Monday, July 11, 2005

A different take on Luttig

(Yes, more on the Supreme Court. Please bear with me. It's an important story, and I'll no doubt continue to write about it extensively, but, as always, I'll try to keep The Reaction interesting with a diverse array of posts in the coming days and weeks.)

Amba of the wonderful AmbivaBlog (and a great friend of The Reaction) linked to a different take on Luttig in a comment to my last post. Amba, in contrast to Julie Saltman, finds Luttig "trustworthy," "the kind of judge you want (or ought to want) on the Supreme Court." From a Chicago Tribune piece on Luttig:
As a judge, Luttig is widely considered an ardent conservative, but his record reveals his independence, as do recent analyses of his opinions by several political scientists. He has stressed, to his law clerks and in a recent speech, intellectual honesty and adherence to precedent. He tells law clerks they will be fired if they fail to show him contradicting authority on a particular issue or tell him exactly how they view the case, even if they do not share his views. His clerks praise him as a teacher -- and 40 of 42 have gone on to clerk at the Supreme Court, an unparalleled placement record.

Luttig has been highly critical of judicial activism on both sides of the ideological spectrum, in which he believes judges have decided cases based on a desired outcome instead of adhering to established law and taking that where it leads.

Well, that's promising, is it not? I've already indicated that I support Gonzales among the leading candidates to replace O'Connor, but if a second spot opens up -- and Rehnquist's retirement may be imminent -- perhaps Luttig wouldn't be such a bad choice. After all, we're not about to get a liberal or even moderate nominee. Bush will only nominate conservatives -- and even Gonzales is a conservative -- but I'd much rather have a real conservative who respects the law, who is independent, who rejects judicial activism, and who isn't out to destroy the liberal state than an unpredictable right-wing radical.

Julie may still be right that Luttig would vote to overturn Roe (and that's obviously a serious concern), but, as I do more and more research on the leading candidates, it seems to me that Luttig could (I'm not yet willing to commit) be an acceptable replacement for a conservative justice like Rehnquist -- as long as he's twinned with a relative moderate like Gonzales to replace the relatively moderate O'Connor. The right will no doubt continue to push for two hard-line conservatives to shift the balance of the Court to the right, but, at this point, I'd be willing to settle for Gonzales and Luttig.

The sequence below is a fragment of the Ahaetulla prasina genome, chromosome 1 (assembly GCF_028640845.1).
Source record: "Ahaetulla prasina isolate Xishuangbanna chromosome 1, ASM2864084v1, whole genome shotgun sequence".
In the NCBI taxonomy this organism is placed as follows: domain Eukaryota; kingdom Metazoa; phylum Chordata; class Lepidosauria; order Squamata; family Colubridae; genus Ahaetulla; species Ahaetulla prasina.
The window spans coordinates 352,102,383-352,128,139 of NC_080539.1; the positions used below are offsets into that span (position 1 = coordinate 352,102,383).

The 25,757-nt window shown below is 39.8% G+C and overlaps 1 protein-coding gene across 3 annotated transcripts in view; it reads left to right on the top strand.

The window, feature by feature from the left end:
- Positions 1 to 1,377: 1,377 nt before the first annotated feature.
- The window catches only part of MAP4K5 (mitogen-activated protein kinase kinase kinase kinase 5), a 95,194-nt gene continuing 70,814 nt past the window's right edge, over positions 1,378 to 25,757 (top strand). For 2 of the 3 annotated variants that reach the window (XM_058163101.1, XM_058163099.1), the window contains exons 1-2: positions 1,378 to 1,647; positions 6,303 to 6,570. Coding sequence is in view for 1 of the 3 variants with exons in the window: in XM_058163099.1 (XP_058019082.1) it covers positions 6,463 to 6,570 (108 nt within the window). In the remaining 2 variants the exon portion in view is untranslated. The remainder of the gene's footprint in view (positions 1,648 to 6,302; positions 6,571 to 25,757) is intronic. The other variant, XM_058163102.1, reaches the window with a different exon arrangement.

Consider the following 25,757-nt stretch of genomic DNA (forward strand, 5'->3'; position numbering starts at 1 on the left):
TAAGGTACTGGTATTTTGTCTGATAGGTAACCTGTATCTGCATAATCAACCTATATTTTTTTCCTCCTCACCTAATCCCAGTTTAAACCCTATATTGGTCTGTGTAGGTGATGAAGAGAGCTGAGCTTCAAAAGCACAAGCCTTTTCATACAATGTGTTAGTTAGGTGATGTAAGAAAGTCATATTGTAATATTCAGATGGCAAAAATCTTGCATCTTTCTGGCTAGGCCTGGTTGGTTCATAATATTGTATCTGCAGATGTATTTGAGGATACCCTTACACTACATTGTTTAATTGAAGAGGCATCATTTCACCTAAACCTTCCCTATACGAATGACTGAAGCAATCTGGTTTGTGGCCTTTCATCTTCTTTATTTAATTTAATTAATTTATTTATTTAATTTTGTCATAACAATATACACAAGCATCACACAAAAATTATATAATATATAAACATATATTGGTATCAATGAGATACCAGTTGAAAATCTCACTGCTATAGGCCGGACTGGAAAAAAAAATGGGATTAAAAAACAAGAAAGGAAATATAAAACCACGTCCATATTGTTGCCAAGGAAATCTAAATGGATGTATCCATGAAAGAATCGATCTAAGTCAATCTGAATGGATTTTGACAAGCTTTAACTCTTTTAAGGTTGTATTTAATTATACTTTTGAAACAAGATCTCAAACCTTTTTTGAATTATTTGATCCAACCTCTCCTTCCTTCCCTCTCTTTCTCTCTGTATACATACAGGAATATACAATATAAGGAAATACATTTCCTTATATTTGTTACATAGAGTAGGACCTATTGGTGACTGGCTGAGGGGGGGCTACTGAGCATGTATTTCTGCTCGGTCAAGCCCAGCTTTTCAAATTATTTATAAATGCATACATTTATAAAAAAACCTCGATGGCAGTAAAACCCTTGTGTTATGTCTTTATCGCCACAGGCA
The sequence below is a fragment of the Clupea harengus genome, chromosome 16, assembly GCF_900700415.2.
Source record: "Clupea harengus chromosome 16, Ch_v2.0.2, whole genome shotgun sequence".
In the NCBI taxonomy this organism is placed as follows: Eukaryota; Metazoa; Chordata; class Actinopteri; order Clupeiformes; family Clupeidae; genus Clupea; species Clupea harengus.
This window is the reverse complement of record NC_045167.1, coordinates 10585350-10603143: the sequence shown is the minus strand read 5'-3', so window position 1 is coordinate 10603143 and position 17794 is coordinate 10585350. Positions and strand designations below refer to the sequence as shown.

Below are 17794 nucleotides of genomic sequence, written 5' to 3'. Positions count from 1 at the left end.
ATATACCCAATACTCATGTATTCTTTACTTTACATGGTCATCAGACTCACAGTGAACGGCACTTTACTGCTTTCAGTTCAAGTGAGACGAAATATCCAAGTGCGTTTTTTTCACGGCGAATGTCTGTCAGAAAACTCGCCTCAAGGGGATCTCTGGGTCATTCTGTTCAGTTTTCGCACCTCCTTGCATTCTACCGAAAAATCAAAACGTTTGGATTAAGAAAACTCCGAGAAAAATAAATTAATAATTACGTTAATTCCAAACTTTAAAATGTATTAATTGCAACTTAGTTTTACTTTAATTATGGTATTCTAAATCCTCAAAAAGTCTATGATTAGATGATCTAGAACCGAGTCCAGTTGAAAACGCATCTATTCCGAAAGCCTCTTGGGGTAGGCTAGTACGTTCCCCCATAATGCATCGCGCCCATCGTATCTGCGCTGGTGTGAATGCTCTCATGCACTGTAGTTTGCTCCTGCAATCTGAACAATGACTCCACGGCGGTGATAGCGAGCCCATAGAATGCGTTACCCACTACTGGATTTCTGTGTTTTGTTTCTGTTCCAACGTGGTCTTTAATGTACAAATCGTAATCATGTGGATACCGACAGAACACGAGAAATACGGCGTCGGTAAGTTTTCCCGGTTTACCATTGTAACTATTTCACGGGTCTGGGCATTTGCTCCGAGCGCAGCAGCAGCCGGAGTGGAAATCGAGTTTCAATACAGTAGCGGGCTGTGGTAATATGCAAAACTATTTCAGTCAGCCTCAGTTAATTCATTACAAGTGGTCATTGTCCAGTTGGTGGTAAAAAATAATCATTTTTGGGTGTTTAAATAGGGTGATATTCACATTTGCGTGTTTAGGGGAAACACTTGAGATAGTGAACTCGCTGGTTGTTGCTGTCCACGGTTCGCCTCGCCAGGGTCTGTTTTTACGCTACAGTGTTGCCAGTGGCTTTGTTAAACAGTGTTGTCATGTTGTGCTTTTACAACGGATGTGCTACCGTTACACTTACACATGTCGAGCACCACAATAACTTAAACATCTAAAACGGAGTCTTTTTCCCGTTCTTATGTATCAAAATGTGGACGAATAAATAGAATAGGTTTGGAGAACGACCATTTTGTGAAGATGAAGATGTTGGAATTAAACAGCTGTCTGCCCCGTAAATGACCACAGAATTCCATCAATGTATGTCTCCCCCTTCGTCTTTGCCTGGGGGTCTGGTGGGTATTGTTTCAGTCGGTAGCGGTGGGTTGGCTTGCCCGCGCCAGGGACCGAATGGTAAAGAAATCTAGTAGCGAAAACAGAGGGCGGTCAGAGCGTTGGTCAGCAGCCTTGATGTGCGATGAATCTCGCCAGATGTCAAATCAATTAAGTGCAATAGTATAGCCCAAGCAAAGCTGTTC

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  • I'm not sure that overturning Roe v. Wade would be that extreme an example of judicial activism. I think abortion should be legal, but I think Roe was a poorly reasoned decision. I don't think it would be all that extreme to decide that it just doesn't make sense. The only real argument against would be don't upset the applecart, but that's a political rather than a legal analysis.

    Let's face it, most liberals want Roe preserved not because they think it's a great decision but because they like the policy. It's a little hypocritical to call for judicial restraint with respect to Roe when the original decision was probably an example of judicial activism. And liberals loved judicial activism (and still do) when they have the courts on their side.

    Having said that, I hope that Roe v. Wade is not overturned. But I think there is a real inconsistency in making Roe v. Wade the lodestar of judicial restraint. You could just as easily make the case that it was judicial activism to overturn Plessy v. Ferguson ("separate but equal").

    By Anonymous Anonymous, at 10:00 AM  

  • Matt Yglesias pokes some holes in the pro-Gonzales stance here.

    I tend to agree with him. This is a battle that was lost in November. Anything liberals do at this point needs to be geared towards winning future elections. That doesn't rule out principled opposition; it just needs to be free of delusions that we might "win" this one.

    -Tom Strong

    By Anonymous Anonymous, at 1:22 PM  

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